Joe Romm has a pair of very good (and very disquieting) posts revisiting the question of permafrost feedbacks. The basic idea is this: As the planet heats up and the tundra regions start thawing out, all that methane and soil carbon that's stored beneath the permafrost is going to start bubbling out into the air, which in turn will warm the planet even further. A potentially nasty cycle.

It's notable that the 2007 IPCC report on climate change didn't include the feedback effect of permafrost melt in its already dire projections (there were too many uncertainties). When skeptics start talking about how climate models aren't perfect and don't take into account this or that… well, they're not entirely wrong, but there's very good reason to think that, if anything, the consensus underestimates just how bad climate change could get, rather than overstating it.

Anyway, Romm argues that this means we're going to have to try to stabilize atmospheric concentrations of CO2 below 450 parts per million, because if we shoot for even a slightly higher target—say, 550 ppm—it could prove difficult or impossible to stop chain reactions like the tundra feedback from kicking in, at which point runaway warming won't be out of the question. See this post by David Archer on the subject for a lot more detail (scroll down to the "permafrost" section). Plus, of course, this is hardly the only feedback effect to fret about...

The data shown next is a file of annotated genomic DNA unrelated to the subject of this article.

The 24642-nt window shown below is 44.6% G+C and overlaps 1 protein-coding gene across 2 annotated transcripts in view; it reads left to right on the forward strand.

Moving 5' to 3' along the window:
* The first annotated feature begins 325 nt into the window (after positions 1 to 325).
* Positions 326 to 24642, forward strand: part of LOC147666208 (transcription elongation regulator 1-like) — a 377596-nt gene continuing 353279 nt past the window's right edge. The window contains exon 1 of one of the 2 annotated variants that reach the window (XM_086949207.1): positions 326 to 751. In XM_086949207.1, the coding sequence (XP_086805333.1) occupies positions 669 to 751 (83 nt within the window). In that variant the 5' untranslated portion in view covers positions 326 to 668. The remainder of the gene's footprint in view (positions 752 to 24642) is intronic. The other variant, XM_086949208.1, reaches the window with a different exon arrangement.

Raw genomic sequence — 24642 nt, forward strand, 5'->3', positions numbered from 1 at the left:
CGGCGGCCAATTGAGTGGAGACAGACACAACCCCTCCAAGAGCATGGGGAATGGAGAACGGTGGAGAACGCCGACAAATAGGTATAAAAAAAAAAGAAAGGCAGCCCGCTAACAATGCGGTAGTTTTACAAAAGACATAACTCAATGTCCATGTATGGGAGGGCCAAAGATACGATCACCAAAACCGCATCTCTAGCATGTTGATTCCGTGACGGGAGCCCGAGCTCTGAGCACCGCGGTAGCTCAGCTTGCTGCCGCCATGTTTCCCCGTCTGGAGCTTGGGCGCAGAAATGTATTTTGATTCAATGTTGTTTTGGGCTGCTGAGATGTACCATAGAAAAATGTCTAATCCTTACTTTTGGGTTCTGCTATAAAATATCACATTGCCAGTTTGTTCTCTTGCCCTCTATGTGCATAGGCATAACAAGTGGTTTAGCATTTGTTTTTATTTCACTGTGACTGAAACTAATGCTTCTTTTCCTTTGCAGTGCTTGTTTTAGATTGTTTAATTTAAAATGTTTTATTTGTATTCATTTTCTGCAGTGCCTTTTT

P.S. For those curious, that weird-looking photo is of methane bubbles trapped beneath a frozen lake...

--Bradford Plumer